Activating the Spectator by Reshaping the Aesthetic Field: Op, Kinetic, and Participatory Art in Latin America, 1959–1965

As part of this fall's "In Conversation" series, join us for a live online lecture by Alexander Alberro, Virginia Bloedel Wright Professor of Modern and Contemporary Art History at Barnard College, in which he will explore the development of research-based artistic practices that fused art with mathematics, science, and technology in the late 1950s and early 1960s in Latin America. The stated goal of many Op and kinetic artists working during those years was to demystify the creative process in favor of an objective investigation of visual phenomena. Alberro will address how and why these experiments evolved into a greater concern with the participation of the art spectator.

This lecture is presented in conjunction with the exhibition Multiplied: Edition MAT and the Transformable Work of Art, 1959–1965. 

Meredith Malone, associate curator at the Mildred Lane Kemper Art Museum, and Ignacio M. Sanchez Prado, Jarvis Thurston and Mona Van Duyn Professor in the Humanities, Department of Romance Languages and Literatures and the Latin American Studies Program at Washington University in St. Louis, will serve as respondents.

Questions are encouraged and will be answered live.

This program is free, but registration is required.

About the speaker: Alexander Alberro is the author and editor of numerous books, including Abstraction in Reverse: The Reconfigured Spectator in Mid-Twentieth Century Latin American Art (2017); Luis Camnitzer in Conversation with Alexander Alberro (2014); What Is Contemporary Art Today? (2012); John Miller: The Ruin of Exchange (2012); Institutional Critique: An Anthology of Artists’ Writings (2009); Art after Conceptual Art (2006); Museum Highlights (2005); Conceptual Art and the Politics of Publicity (2003); Recording Conceptual Art (2001); Two-Way Mirror Power (1999); and Conceptual Art: A Critical Anthology (1999). His writings have also been published in a broad range of journals and exhibition catalogues and translated into numerous languages. He is presently completing a book-length study, The Shape of Contemporary Art, that focuses on the transformation of the infrastructure of contemporary art in the new geography of globalization. He is also the founding editor of the book series “Studies on Latin American Art” at the University of California Press, which commissions publications of art history and cultural practices emerging from Central and South America, the Caribbean, and the Latin American diaspora in the 20th and 21st centuries.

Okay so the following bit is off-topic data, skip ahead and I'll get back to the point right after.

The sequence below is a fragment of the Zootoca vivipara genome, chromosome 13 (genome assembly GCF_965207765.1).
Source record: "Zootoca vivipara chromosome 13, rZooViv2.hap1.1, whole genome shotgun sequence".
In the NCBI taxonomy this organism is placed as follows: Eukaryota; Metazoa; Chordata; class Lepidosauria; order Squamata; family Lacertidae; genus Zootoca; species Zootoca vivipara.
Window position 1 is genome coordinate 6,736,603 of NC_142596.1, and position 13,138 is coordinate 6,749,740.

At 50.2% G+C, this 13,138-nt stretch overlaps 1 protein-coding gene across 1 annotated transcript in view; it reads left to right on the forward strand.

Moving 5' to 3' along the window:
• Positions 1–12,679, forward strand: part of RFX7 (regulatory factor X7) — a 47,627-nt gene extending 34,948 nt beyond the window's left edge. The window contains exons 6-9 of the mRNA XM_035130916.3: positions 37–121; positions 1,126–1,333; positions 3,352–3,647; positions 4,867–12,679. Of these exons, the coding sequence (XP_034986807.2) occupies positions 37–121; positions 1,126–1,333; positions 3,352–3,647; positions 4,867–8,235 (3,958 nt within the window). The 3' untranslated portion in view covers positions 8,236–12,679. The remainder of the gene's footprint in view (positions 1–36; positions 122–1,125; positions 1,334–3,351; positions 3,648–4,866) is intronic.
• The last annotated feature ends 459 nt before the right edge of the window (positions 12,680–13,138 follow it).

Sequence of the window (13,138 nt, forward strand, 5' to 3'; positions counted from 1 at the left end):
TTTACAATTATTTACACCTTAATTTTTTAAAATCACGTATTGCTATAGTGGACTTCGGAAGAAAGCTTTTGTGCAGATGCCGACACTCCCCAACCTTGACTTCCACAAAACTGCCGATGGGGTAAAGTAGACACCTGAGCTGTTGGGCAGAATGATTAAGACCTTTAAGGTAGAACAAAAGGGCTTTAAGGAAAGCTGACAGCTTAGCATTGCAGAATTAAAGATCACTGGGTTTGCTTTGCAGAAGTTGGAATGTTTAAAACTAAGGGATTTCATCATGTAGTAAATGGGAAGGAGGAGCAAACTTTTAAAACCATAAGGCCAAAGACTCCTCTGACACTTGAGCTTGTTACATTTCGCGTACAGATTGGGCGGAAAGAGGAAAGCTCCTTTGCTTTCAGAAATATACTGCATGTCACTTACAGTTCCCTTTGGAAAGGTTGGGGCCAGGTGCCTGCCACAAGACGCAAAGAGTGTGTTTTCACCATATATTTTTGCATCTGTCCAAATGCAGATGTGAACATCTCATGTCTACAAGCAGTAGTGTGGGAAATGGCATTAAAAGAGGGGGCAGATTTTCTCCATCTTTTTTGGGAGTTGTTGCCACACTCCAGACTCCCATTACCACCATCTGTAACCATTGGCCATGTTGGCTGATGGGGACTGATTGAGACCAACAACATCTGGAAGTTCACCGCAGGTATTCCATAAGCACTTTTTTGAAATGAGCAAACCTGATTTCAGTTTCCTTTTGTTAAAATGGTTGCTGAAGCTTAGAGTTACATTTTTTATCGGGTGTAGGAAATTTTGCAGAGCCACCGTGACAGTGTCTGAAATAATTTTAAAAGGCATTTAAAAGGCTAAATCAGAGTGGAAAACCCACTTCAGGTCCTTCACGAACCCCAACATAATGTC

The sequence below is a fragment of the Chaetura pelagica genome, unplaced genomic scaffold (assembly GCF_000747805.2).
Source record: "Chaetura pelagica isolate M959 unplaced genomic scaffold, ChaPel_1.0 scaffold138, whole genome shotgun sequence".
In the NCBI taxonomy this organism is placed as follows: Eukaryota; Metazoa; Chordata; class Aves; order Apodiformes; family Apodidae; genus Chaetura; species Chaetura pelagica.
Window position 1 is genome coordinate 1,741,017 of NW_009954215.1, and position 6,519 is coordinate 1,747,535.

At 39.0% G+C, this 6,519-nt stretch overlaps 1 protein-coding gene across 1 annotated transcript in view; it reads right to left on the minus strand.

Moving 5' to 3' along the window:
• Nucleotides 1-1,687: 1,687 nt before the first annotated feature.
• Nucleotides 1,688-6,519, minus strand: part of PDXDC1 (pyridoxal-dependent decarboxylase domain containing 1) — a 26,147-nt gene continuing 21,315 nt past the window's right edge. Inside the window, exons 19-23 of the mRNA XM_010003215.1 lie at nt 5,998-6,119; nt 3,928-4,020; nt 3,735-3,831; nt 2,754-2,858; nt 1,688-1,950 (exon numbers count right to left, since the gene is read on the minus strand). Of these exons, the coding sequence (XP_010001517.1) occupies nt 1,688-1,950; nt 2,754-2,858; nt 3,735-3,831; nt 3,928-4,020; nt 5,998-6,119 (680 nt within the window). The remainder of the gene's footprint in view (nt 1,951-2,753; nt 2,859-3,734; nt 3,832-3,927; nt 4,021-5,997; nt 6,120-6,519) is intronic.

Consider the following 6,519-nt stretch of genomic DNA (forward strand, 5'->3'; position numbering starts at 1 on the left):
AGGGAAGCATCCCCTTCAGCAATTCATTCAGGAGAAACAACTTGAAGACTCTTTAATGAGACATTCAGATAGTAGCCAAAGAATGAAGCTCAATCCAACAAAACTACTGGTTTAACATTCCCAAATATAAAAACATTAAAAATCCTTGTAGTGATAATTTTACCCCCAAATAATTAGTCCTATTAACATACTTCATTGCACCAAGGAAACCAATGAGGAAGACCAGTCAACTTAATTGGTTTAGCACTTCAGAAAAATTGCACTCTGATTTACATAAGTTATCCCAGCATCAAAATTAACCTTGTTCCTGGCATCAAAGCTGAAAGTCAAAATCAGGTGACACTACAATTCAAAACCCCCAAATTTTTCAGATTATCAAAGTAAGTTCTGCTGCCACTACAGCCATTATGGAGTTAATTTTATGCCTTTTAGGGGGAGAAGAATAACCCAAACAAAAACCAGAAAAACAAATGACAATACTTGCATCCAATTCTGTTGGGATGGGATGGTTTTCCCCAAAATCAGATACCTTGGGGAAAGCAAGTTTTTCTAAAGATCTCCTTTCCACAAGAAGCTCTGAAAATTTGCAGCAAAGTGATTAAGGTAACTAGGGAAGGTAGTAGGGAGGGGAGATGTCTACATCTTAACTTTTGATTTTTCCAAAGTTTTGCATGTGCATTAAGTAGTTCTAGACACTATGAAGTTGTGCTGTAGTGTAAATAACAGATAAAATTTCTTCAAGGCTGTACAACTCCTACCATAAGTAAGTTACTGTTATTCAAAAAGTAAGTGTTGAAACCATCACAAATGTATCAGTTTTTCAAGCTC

“In Conversation” is a series of live online talks with artists, art historians, and scholars, exploring the intersections of art, history, and contemporary life. Bring your own questions and insights to these lively discussions from wherever you are.

For more information, email Aliyah Blackburn at This email address is being protected from spambots. You need JavaScript enabled to view it..


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